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Zuckerberg Explains Why Facebook Is Building A 'Reality Operating System'

Zuckerberg Explains Why Facebook Is Building A 'Reality Operating System'

Facebook CEO Mark Zuckerberg and VP AR/VR Andrew Bosworth hosted a live Ask-Me-Anything session on Instagram, in which they confirmed work on a new OS.

Back in 2019, The Information reported that Facebook was working on a new operating system for AR glasses. In yesterday’s AMA, one user-submitted question asked whether Facebook is really building a OS, and why. Zuckerberg responded, “We are building a reality operating system. That’s sort of how we think about it.”

“These new platforms are so different from everything that’s come before it – not just the input, but the app model, how you’re going to discover things, how tightly they need to be optimized. If you’re building a pair of glasses that need to look like normal glasses, you need to have the system be so tightly optimized so you can basically do all the computation that you would expect from a modern computer, but do it on someone’s face within a thermal envelope and a power envelope that can last all day long. So that’s a very big challenge.

The team is pretty far along in this, at this point. We’re building a microkernel-based operating system, which is the architecture that you want to segment the pieces to make it as secure as possible. That way you have a small [set] of pieces that you know are going to be fundamentally trustworthy that you can build on top of. But at the end of the day, we need to basically be able to design and customize every layer of the stack in order to build out the performance and efficiency that we need in order to deliver these systems.”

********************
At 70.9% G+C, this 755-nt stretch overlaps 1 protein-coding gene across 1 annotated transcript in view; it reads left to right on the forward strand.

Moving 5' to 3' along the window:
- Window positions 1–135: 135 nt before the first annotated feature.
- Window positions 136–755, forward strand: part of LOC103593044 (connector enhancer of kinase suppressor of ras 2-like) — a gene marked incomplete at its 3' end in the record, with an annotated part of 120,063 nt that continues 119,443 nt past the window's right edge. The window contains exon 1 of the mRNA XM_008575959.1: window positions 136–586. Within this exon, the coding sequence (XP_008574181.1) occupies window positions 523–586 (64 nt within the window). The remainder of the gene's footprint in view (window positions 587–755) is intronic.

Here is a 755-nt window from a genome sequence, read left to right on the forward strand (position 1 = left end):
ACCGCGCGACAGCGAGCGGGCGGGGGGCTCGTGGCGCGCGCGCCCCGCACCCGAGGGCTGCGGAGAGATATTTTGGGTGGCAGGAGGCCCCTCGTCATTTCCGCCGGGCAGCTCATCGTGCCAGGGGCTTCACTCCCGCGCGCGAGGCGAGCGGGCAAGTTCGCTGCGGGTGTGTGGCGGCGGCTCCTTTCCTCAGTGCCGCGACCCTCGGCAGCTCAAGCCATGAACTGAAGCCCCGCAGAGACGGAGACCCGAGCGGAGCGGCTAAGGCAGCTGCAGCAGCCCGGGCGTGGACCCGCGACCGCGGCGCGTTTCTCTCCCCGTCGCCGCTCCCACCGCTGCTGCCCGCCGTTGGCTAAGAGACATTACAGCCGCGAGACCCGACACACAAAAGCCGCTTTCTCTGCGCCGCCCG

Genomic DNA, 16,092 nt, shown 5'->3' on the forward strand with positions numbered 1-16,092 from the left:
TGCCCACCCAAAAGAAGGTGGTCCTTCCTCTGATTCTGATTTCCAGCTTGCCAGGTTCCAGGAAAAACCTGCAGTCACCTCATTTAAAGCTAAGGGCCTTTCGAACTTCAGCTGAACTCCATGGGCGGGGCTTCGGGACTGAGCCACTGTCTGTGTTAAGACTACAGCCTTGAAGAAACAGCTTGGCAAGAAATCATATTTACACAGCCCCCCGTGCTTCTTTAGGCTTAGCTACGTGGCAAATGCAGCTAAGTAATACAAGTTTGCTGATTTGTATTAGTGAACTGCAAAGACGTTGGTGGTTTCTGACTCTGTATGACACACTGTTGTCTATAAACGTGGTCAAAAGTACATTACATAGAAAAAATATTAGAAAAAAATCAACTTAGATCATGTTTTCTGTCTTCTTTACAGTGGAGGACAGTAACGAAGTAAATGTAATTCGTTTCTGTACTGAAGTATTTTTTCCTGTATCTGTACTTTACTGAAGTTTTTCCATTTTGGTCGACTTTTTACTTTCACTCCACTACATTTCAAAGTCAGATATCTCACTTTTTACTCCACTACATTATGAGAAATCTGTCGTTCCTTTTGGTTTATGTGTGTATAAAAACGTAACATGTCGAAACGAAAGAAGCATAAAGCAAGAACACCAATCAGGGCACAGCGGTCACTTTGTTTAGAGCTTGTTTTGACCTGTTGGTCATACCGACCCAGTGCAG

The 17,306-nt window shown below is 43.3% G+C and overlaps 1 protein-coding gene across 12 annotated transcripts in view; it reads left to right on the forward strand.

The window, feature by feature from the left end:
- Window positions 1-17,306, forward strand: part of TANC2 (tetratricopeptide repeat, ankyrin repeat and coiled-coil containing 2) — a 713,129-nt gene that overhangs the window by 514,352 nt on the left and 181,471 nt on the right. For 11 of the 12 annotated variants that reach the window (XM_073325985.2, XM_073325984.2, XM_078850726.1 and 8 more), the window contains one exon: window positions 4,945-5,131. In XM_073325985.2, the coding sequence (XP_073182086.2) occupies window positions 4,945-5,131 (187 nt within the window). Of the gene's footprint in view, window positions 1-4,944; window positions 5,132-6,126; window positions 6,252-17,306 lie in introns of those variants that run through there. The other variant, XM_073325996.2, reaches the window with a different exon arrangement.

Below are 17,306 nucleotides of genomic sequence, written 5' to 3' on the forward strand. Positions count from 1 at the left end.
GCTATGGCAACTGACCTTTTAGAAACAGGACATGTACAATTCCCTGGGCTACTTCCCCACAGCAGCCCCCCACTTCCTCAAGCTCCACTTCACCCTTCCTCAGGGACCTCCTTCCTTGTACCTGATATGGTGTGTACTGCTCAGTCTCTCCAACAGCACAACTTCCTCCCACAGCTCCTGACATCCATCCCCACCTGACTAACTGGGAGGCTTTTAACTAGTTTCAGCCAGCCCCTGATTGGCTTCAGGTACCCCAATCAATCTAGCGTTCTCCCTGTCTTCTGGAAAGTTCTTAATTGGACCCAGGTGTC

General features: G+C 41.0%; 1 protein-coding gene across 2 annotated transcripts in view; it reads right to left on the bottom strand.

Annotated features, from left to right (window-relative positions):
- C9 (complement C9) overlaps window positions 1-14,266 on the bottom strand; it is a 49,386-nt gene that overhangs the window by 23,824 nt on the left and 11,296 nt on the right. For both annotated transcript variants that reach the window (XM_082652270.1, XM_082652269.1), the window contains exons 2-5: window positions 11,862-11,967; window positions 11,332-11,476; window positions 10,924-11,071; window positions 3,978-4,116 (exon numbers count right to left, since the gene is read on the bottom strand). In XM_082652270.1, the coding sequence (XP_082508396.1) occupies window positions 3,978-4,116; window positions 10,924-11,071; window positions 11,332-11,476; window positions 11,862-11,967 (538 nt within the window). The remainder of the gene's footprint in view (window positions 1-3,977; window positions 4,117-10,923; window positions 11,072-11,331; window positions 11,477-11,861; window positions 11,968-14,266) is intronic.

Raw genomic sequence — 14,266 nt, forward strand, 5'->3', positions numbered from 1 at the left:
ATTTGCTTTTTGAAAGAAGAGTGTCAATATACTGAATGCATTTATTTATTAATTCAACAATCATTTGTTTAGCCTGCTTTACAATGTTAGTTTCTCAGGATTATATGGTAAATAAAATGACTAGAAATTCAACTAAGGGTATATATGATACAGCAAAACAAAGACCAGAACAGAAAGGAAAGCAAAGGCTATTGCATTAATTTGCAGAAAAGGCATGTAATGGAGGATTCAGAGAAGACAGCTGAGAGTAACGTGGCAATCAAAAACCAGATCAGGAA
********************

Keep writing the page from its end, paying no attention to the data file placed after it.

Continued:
It’s unclear whether this OS will be only for AR glasses or also in future Facebook VR headsets. The Information’s report only mentioned AR, and Zuckerberg’s answer referenced “a pair of glasses that need to look like normal glasses”.

Bosworth jumped in to clarify that he and the team at Facebook Reality Labs ideally wanted to build as little as possible from scratch, but ended up needing to build quite a lot to tackle the large technical challenges:

“I want to build as little as possible. And Facebook really was built on top of open source. We’re big contributors to open source. When software is available for us to use, we love using it. Obviously, our Oculus and Portal systems are built on Android, which we’ve had great success with. I want to build as little as I can. What is amazing is how much you have to build to fit into these tight thermal envelopes.

And I do feel at times that mine was a generation of computer programmers who were a little bit lazy. We got to be lazy. We were at the absolute, just the fattest part of Moore’s law, delivering tremendous gains in silicon. So you can just write high-level inefficient code and who cares? We’re not up against Moore’s law — much tougher than that, we’re up against the first law of thermodynamics. The amount of heat that we can dissipate off of your face — not very much without burning you, which we strongly oppose.

So any piece of work you see me doing, any piece of work you see Facebook Reality Labs doing… I don’t want to do that work – I feel like I have to do it to deliver the vision. And building our own reality operating system is a part of that.”

Facebook’s operating system effort is led by Mark Lucovsky, a former Microsoft engineer who co-developed Windows NT. Lucovsky’s Twitter & LinkedIn profiles call the project ‘The Reality Platform’. Some job listings at Facebook have referenced this work but we haven’t seen the executives speak publicly about the efforts.

Interestingly, earlier this year Bloomberg reported Apple is on a new OS for AR and VR called rOS, with the r likely also standing for reality.

Staff writer David Heaney contributed to this report.

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